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Women's Football

Prinz: The ability to perform at key moments

(FIFA.com)
Birgit Prinz (C) of Germany celebrates her first goal
© Getty Images

Over the course of her outstanding 17-year career on the big stage, Birgit Prinz achieved what many people can only dream about. She scored 128 times in 214 appearances for Germany's women's national team, including 14 goals spread across five FIFA Women's World Cups™. Among her other successes are two Women's World Cup triumphs, five European Championships and three Olympic bronze medals, while at club level she won three UEFA Cups, nine German league titles, ten German cups and the US Championship with Carolina Courage.

Prinz made her national team debut in 1994 as a 16-year-old and went on to become the first woman to play in three World Cup Finals. The three-time FIFA Women's World Player of the Year winner (2003, 2004 and 2005) led her team to World Cup glory in the 2003 Final against Sweden, having been on the losing side in the 1995 title-decider against Norway. Her consistent finishing ability and knack of scoring decisive goals in important matches made Prinz a shining example for countless young stars to follow. Many of those players rose, or are still rising, to prominence in the world game.

The now 39-year-old conclusively sealed her standing as one of the best players of all time in Germany's triumphant Women's World Cup campaign at China 2007, in what was one of the highlights of the Frankfurt native's unique career. Retaining the Women's World Cup title is a feat no country had ever previously managed, and Germany remain the only nation ever to have defended their global crown.

*German dominance versus Brazilian flair *Prinz, who won the adidas Silver Ball at that tournament – only finishing behind Brazil's Marta – and also contributed five goals, was one of the pillars of Germany's success. Her speed, ability to make her presence felt and ruthlessness in front of goal were decisive factors in the triumph.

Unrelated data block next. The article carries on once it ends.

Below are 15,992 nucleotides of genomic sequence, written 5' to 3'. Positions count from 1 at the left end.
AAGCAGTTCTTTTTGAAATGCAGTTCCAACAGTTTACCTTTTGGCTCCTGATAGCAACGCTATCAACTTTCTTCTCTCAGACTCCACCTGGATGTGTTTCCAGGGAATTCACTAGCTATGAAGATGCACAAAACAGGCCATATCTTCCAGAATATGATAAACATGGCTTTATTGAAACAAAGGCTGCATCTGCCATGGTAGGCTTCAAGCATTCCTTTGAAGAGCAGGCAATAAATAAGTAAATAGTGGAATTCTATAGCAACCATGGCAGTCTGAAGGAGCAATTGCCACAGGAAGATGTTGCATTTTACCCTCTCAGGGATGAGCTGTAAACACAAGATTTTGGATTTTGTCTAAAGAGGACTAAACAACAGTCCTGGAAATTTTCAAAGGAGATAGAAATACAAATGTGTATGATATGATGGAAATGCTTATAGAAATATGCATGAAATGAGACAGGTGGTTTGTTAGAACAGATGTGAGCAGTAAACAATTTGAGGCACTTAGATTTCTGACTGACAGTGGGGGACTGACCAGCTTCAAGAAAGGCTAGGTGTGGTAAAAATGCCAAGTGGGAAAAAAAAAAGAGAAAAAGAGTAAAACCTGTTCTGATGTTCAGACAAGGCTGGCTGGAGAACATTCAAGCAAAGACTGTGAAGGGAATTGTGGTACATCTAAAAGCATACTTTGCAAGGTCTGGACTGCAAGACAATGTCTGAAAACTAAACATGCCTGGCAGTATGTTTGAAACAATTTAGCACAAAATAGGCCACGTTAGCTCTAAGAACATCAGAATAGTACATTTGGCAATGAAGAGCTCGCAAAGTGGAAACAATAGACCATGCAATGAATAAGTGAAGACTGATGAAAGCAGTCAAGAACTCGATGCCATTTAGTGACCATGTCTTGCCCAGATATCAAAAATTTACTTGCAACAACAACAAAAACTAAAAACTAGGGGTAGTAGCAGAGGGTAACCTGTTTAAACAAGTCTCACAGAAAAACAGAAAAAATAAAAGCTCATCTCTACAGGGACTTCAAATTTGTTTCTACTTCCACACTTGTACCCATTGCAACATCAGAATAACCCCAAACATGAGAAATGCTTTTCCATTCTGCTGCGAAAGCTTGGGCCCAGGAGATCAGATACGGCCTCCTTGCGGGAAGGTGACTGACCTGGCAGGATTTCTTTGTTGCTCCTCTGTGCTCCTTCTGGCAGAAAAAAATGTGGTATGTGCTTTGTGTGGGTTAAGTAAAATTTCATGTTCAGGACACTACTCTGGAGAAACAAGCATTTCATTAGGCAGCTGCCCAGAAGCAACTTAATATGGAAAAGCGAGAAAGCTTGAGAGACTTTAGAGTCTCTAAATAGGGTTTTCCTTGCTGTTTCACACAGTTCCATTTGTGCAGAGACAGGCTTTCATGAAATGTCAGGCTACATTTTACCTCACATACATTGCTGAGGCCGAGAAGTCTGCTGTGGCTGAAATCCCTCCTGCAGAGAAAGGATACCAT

Germany's path to glory at a gripping spectacle in China began with an 11-goal thrashing of Argentina. They also posted a draw against England, as well as wins over Japan, Korea DPR and Norway en route to the Final. "She's simply the best there is in her position," said Norway's coach at the time, Bjarne Berntsen, of Prinz following his side's 3-0 semi-final defeat. His Germany counterpart Silvia Neid, who handed the reins of the national team to Steffi Jones earlier this year, echoed that sentiment: "Birgit's unbelievably important for us because she can decide a game on her own." Both tacticians were to be proved right once more in the Final in Shanghai.

There, Germany's dynamism met with Brazilian flair: experience versus euphoria, efficiency versus elegance. The match offered confirmation of Prinz's reliability in attack and of her gift of performing at decisive moments. When the pressure was truly on, Prinz kept her nerve and Marta did not.

*Prinz versus Marta *In the first half Marta repeatedly showcased her quality, energetically probing for goal. However, the Brazilian was unable to get the better of Germany goalkeeper Nadine Angerer, who did not concede all tournament. After the break it was Prinz who paved the way for Germany's victory. And who better to score the crucial opener than football's one true 'princess'? Sandra Smisek outfoxed her marker inside the box with a neat turn before laying it off to the onrushing Prinz, who coolly slotted in from ten yards out. At the opposite end of the pitch, Marta spurned the opportunity to equalise when she missed a penalty, firing to her left only to see Angerer save her effort. The magic the then-21-year-old had exuded since the start of the competition abandoned her in that very moment. Shortly before full time Simone Laudehr grabbed Germany's second to make it 2-0.

Immediately after the final whistle, as Prinz and Co celebrated on the pitch surrounded by a huge fireworks display and a shower of golden confetti, it was apparent that the victory would hold a special place in their hearts. The tension they had been carrying for weeks as title favourites suddenly dissipated as they did that label justice. "A lot was thrown at us this year, there was a lot of criticism," the 5'10" (1.79 metre) striker told FIFA.com. "And we showed the right response, saying: 'Hey, you won't get us down that easily'. This was a huge confirmation of that. The joy this time is different to how it was in 2003."

Weeks later Prinz looked back fondly on the triumph: "The highlight remains winning the World Cup in China, and especially the moments just after the final whistle. We achieved that as a team."

Reflecting on her career - which finished in August 2011 - Prinz was philosophical when asked if 2007 was extra special. "I think every trophy counts as very special," said Prinz - a qualified psychologist - modestly. "Obviously there's a certain hierarchy, but I wouldn't like to rank any one trophy above any other."

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